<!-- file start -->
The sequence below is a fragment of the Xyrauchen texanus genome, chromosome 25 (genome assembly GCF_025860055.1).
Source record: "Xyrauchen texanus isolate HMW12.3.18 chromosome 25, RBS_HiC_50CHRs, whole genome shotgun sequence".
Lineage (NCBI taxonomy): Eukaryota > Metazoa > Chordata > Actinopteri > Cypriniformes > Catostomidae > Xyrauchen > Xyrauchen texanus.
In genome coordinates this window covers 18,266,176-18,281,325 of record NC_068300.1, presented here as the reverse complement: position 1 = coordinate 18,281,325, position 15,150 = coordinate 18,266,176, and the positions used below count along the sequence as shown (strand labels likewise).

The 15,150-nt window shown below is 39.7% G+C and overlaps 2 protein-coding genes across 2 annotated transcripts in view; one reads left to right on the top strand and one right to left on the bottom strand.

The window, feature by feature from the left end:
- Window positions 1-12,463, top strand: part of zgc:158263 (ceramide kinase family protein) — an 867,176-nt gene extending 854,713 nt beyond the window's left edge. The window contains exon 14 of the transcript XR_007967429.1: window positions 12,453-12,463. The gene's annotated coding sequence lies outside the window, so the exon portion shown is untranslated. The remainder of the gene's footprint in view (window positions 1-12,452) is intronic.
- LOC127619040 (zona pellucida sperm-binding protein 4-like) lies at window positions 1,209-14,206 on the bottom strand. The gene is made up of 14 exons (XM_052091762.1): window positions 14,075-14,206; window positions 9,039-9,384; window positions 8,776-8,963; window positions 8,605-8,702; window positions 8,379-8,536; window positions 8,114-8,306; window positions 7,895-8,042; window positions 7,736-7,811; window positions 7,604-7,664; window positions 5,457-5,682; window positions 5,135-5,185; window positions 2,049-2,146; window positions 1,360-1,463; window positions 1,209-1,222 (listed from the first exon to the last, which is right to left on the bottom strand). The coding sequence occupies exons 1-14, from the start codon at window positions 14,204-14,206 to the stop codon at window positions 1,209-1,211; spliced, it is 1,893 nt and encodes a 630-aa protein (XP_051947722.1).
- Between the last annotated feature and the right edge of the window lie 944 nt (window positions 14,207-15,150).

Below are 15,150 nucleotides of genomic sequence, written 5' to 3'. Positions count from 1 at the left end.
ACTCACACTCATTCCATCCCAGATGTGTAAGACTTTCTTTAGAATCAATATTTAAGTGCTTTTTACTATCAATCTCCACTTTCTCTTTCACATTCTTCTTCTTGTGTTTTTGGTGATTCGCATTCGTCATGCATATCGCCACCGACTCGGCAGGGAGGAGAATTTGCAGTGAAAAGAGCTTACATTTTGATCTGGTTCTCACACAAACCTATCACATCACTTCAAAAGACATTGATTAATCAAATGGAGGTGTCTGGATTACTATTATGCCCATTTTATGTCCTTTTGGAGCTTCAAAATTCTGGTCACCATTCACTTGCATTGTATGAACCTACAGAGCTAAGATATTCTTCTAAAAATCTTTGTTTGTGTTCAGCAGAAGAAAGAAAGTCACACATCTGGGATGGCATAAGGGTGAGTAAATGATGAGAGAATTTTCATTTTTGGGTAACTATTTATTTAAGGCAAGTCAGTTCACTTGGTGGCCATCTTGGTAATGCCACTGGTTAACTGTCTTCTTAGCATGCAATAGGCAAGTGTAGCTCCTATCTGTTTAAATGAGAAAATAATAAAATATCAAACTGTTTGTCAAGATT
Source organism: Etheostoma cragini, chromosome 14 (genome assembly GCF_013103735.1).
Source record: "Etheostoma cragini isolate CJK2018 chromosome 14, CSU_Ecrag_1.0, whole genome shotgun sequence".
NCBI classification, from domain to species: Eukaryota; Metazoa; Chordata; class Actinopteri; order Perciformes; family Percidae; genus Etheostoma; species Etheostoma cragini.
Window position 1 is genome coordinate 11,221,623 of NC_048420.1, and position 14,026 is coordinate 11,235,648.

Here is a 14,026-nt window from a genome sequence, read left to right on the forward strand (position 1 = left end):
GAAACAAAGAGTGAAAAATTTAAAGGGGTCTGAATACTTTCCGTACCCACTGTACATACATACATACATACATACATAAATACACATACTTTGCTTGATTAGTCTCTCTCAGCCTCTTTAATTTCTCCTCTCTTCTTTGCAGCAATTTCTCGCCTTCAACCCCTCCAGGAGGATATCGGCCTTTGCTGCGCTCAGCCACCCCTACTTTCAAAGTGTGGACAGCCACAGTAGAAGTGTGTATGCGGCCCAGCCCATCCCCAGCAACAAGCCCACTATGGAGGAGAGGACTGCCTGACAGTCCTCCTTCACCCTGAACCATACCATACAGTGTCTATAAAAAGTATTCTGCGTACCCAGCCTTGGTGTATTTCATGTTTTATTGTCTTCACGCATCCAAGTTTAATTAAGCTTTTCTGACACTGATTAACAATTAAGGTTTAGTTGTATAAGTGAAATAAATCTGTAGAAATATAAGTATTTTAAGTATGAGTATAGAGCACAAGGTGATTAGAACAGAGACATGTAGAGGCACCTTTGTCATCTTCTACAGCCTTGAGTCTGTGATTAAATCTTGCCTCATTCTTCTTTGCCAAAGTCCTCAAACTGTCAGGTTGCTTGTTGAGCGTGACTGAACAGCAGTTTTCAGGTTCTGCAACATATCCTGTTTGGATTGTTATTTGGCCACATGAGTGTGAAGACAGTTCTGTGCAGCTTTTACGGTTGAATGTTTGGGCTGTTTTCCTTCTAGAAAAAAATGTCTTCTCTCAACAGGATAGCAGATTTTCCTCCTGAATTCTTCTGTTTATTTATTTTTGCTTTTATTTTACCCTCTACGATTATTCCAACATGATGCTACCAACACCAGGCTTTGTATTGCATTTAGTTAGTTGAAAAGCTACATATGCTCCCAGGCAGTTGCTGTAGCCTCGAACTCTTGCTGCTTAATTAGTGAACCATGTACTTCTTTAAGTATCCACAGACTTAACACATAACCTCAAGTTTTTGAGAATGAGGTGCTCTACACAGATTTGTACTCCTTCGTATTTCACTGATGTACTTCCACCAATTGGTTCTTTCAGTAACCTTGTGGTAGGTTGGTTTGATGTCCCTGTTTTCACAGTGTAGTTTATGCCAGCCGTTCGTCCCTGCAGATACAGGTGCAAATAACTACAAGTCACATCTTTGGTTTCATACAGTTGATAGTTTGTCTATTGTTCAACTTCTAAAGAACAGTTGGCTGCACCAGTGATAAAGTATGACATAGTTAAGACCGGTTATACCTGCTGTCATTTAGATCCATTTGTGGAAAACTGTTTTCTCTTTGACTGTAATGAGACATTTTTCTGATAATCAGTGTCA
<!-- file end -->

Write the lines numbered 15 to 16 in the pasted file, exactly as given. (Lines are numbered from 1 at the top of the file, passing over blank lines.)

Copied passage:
Window position 1 is genome coordinate 11,221,623 of NC_048420.1, and position 14,026 is coordinate 11,235,648.

Here is a 14,026-nt window from a genome sequence, read left to right on the forward strand (position 1 = left end):